The sun’s setting over the Pacific. It’s shades of pink mixed with some yellow and a blue but not too blue sky.
So peaceful; so satisfying. Hard to believe that just yesterday morning I was debating going home so that I could be part of the streets of New York.
If it weren’t for my friends (who are my family) I wouldn’t ever go back again. Oh yes I forgot for a second, I have responsibilities at home. I even own a coop and somehow think that the coop board won’t let me sublet it just because I want to try living somewhere else.
When I was a kid we lived in a true coop where we paid $200 to move in and got the $200 when we moved out. We had the first coop credit union in the country, (my dad started it) and lived in a total wonderful CinemaScope image called the 1950’s, and pre-1963 when we moved and the world changed. I thought my life in the garden apartments was perfect; but I was just eleven and secure in my family’s love, and the love and friendship of our neighbors. Now those post-war flimsily constructed (it’s nice outside, get out) apartments sell for $250,000 and more.
My six hundred square foot coop on Riverside Drive in the 70’s is worth a small fortune. Our coop is more an exercise in Fascism than cooperative living and we have rules for everything.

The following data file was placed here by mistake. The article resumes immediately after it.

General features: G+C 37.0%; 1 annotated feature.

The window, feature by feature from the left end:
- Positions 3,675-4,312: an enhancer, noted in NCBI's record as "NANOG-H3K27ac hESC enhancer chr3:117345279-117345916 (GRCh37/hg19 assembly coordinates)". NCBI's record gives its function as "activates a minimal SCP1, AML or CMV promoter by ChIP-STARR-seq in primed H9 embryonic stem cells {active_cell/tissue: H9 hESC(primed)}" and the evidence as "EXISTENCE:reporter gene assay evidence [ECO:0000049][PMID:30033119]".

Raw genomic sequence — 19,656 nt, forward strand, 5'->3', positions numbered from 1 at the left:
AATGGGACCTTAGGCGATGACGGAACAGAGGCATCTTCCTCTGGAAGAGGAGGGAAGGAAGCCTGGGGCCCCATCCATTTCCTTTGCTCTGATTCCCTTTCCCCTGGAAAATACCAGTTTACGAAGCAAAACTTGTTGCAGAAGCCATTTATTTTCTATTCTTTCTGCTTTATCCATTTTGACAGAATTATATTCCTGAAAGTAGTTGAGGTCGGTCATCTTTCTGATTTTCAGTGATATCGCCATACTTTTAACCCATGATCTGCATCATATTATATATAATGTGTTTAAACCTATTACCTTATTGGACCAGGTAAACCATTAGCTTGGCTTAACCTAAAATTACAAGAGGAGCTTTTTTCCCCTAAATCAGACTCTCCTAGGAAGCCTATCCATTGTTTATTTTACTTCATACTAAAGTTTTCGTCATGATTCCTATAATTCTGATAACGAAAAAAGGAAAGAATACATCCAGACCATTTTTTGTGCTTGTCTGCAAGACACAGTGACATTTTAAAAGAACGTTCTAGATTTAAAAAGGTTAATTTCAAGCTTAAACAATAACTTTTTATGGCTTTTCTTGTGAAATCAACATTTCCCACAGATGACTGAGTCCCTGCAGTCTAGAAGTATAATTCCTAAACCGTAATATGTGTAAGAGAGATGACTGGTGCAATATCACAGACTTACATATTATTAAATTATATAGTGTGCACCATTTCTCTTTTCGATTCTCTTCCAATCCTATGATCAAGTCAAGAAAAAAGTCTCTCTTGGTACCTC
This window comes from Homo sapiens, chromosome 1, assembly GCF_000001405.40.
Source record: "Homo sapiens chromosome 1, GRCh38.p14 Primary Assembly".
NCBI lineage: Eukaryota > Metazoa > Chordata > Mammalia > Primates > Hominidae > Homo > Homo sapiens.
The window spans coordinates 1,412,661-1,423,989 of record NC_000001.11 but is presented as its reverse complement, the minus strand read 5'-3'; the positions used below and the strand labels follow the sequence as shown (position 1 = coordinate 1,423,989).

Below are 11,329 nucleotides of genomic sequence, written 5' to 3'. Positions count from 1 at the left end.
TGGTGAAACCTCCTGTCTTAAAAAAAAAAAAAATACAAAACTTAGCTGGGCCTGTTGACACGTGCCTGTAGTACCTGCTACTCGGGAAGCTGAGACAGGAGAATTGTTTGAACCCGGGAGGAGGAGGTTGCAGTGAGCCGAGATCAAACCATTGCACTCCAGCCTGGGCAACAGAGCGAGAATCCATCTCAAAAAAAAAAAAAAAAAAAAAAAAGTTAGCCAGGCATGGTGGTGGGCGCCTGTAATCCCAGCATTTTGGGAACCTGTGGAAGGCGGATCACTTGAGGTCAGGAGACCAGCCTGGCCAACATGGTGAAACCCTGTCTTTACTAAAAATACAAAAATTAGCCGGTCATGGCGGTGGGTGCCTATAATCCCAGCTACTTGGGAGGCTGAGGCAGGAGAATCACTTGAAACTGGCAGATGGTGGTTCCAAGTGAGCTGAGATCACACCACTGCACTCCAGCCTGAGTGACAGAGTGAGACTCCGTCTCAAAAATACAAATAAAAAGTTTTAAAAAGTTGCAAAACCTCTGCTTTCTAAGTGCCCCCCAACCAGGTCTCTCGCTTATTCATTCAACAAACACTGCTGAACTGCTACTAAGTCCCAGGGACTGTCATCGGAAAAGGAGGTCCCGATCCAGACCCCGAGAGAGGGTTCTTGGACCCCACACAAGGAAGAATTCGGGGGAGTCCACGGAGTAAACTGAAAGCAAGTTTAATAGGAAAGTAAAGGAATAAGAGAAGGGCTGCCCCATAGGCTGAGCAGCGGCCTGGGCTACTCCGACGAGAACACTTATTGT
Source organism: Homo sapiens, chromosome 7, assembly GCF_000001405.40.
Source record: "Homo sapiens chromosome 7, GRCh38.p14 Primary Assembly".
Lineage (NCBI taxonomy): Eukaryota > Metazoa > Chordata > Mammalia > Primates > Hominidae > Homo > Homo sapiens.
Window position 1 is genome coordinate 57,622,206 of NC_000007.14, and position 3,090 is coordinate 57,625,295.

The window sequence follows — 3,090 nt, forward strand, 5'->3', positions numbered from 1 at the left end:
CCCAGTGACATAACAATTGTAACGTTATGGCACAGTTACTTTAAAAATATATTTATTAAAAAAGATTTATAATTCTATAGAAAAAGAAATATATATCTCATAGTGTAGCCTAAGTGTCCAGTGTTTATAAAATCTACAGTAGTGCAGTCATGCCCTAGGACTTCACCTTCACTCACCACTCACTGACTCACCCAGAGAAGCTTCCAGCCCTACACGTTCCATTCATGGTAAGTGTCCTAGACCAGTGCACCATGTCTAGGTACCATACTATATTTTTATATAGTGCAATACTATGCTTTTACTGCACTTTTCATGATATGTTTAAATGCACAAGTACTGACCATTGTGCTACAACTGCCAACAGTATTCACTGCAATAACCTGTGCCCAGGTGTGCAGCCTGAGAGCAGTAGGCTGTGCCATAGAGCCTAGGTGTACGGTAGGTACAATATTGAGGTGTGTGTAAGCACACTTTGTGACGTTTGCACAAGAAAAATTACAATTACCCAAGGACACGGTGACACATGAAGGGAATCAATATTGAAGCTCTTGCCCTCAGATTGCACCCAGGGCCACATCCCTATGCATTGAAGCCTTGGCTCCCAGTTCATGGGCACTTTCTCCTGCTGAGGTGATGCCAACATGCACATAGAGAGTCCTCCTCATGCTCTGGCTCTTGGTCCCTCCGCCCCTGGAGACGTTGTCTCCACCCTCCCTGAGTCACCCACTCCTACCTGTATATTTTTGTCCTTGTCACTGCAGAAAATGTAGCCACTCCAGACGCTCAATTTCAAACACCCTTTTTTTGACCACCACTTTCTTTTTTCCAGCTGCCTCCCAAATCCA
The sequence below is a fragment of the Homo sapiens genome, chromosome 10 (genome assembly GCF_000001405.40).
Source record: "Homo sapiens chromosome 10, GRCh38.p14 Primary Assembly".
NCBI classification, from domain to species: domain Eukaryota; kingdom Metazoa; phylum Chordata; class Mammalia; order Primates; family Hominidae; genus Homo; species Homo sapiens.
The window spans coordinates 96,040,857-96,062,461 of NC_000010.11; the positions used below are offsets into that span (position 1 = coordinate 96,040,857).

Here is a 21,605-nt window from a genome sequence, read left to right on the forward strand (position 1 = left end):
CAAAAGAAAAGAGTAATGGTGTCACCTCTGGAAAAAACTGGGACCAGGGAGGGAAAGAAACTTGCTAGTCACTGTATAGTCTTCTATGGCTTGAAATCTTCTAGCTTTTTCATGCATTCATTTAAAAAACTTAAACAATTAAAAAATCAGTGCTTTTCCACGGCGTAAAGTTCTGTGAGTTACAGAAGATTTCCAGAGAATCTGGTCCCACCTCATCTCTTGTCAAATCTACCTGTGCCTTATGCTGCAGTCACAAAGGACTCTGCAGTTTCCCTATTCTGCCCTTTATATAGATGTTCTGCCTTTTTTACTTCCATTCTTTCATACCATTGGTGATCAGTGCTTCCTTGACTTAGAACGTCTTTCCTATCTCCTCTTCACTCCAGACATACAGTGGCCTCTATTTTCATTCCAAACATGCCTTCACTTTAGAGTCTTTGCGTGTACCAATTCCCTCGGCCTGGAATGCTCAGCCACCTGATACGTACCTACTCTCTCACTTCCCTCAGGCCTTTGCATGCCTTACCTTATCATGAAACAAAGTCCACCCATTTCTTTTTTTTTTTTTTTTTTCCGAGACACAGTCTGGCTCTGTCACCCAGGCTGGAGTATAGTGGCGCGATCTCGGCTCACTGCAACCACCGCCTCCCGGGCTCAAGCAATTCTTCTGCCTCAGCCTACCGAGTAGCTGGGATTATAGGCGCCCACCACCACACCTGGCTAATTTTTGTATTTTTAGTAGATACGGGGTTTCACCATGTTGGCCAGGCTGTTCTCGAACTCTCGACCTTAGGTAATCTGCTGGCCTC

Oh well, I’ll think about it when I get home on the day before 9/11–I’m not scared of flying on that day; I just like to be in New York then. It’s a city solidarity day.
Since I’m rambling–my coop board rejects people for the flimsiest of reasons. They only let me in because I had cash, good credit, good manners, was funny and articulate. I had been on vacation with a then soap star and his family. He had originally been rejected from his coop because he was an actor; then he was its president.
He’d shoot me every conceivable question, and I’d come up with an answer. Then we’d spend hours dissecting the answer. (He’s used to that; his wife is even more obsessive/compulsive than I am if that’s possible.)
The night before the board meeting my goddaughter had she ever been baptized was visiting a friend in the building on West End across from the building that I hoped to move into. I looked out the window and saw the apartment that had to be mine. When we left the apartment, Little Luce walked around my new building and touched it for luck. Little Luce is my lucky star.
The coop interview was the fastest ten minutes of my life. My apartment’s worth at least two and half to four times what I paid for it in 1997. But I’m always aware that should another terrorist attack occur it could be worthless. Honestly I don’t understand why people want to spend so much money on apartments when they could be incinerated tomorrow. But I seem to be unique in my thinking.
I do love New York. It just might be the love of my life.